• Undo – this feature is uniquely useful in a PCS 7 project since the Undo function is not present in other logic editor tools (e.g. CFC editor or SFC editor).

The screenshot in Figure 10 demonstrates uses of a few of the features described above.

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Figure 10: Utilization of Process Object View

What are Sequential Function Chart Types?

Sequential Function Chart Types (SFC Types) are like Process Tag Types for sequences. You create a template sequence that contains logic for a generic function that is repeated throughout a plant. The SFC Type is stored in your controller charts folder, like the continuous function charts (CFC charts), but are edited using the SFC Editor.

This template sequence is the SFC Type and the multiple areas, equipment, or process specific instances are deployed as blocks of code in your project. Each block instance is connected to its specific logic charts (devices, external code, etc.) to perform the sequence logic on its specific equipment or area.

Figure 11: View of an SFC Type in the SFC Editor tool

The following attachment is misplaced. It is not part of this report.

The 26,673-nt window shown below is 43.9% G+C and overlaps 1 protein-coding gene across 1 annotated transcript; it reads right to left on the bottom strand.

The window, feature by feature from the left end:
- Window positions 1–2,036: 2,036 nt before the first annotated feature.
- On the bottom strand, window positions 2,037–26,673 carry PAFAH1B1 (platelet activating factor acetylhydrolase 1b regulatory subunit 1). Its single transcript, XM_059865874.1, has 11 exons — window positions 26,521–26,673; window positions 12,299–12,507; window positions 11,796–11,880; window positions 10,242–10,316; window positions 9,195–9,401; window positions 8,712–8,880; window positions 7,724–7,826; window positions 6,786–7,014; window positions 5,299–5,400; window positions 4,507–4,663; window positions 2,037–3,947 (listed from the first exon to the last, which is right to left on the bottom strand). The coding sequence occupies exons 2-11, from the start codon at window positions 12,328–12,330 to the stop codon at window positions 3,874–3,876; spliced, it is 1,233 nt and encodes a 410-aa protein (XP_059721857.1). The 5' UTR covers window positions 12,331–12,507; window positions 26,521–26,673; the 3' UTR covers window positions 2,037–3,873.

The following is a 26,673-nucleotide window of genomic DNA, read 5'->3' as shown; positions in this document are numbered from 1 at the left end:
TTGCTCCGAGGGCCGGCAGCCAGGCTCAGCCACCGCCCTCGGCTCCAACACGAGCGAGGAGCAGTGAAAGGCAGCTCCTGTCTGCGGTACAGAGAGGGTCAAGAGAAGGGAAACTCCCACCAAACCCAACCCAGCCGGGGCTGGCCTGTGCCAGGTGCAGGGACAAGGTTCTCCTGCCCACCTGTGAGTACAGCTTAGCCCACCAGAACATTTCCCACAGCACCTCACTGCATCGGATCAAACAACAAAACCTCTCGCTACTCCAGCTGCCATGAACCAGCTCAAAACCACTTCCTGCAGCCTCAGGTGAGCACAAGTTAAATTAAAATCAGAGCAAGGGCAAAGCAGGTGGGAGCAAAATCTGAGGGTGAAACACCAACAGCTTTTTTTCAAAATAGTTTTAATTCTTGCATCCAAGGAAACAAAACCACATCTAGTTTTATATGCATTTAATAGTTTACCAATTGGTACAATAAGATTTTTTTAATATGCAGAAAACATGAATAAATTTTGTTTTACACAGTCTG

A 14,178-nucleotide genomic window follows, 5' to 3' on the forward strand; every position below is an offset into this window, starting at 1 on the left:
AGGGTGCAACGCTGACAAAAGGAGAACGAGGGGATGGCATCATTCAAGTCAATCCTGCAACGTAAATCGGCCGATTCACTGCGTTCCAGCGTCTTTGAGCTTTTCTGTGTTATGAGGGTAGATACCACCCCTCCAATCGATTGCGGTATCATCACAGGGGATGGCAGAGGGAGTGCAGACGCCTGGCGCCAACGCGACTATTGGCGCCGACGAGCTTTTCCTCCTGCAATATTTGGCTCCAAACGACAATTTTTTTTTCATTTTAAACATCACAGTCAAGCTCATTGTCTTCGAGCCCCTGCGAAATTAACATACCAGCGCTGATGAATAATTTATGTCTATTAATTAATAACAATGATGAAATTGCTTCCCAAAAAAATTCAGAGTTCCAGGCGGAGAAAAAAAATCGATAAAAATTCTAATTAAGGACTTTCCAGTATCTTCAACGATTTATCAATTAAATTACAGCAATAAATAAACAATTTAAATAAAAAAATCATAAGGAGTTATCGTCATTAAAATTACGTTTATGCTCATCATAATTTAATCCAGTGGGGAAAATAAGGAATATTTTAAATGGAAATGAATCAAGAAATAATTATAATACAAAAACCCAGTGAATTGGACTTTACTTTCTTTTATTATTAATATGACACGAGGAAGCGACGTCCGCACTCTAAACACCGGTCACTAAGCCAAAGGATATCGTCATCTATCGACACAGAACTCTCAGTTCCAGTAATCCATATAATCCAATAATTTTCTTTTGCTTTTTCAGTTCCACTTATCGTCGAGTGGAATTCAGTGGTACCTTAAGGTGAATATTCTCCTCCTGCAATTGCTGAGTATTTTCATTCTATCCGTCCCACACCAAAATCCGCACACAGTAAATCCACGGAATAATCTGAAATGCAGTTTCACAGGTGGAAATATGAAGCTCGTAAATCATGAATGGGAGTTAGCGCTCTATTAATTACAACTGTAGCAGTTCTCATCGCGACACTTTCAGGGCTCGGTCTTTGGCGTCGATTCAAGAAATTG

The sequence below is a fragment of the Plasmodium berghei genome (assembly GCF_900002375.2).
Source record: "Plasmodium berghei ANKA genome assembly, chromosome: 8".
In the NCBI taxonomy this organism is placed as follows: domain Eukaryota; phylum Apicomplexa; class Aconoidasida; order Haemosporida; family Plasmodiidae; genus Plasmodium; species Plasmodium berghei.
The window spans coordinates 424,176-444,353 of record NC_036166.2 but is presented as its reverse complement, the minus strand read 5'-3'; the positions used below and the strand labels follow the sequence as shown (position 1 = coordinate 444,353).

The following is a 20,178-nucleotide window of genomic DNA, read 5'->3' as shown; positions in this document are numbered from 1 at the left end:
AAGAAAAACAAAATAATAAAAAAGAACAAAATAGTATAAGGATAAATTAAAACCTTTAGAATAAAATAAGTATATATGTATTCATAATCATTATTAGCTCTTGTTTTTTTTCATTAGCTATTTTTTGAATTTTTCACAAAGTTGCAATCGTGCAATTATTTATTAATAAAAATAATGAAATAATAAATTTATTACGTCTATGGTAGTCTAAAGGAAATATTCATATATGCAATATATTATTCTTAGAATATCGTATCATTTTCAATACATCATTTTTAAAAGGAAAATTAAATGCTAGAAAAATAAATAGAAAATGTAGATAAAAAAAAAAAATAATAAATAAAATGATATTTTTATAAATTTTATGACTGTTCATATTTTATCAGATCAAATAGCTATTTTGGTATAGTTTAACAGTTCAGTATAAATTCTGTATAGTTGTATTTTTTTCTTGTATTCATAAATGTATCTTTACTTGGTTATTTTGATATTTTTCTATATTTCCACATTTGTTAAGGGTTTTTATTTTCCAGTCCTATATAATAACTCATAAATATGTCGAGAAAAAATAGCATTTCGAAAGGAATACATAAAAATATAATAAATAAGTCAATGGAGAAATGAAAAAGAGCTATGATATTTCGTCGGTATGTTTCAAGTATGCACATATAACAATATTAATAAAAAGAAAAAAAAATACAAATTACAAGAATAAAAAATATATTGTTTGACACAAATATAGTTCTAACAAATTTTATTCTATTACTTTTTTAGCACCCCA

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Figure 12: Overview of SFC Types and Instances

How To Identify Sequence Templates For a Plant

First, you must be aware of the standards that are available to take the guesswork out of designing your project. S88 Standards are the most widely adopted process control system configuration standards for manufacturing in the U.S. and Europe. Following these standards when planning your project allow you to design a flexible control system, and help you avoid common pitfalls or irregularities. These two blogs (linked above) provide a great detailed explanation of the background knowledge needed to design your Siemens PCS 7 project.

Second, once you understand how to follow the S88 Standards for your project design, you need to be able to recognize where you can apply these standards to allow for the bulk creation of sequence instances.

When designing and configuring sequences for your PCS 7 project, you have some flexibility and control over whether two process sequences can follow the same template. As long as two process sequences have the same pieces of equipment being controlled and follow the same general steps, a sequence template, or SFC Type, can be designed and maintained to be utilized in multiple instances.

It is important to keep things simple and general when designing SFC Types, to take advantage of several instances using the same sequence template. Common examples include:

  • Agitator control
  • Material loading/unloading
  • Reactor temperature control

Configuration

SFC Types have a set of characteristics that are used when programming the sequential logic steps and transitions (actions and verifications).

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Figure 13: List of characteristics for the SFC Type in the editor tool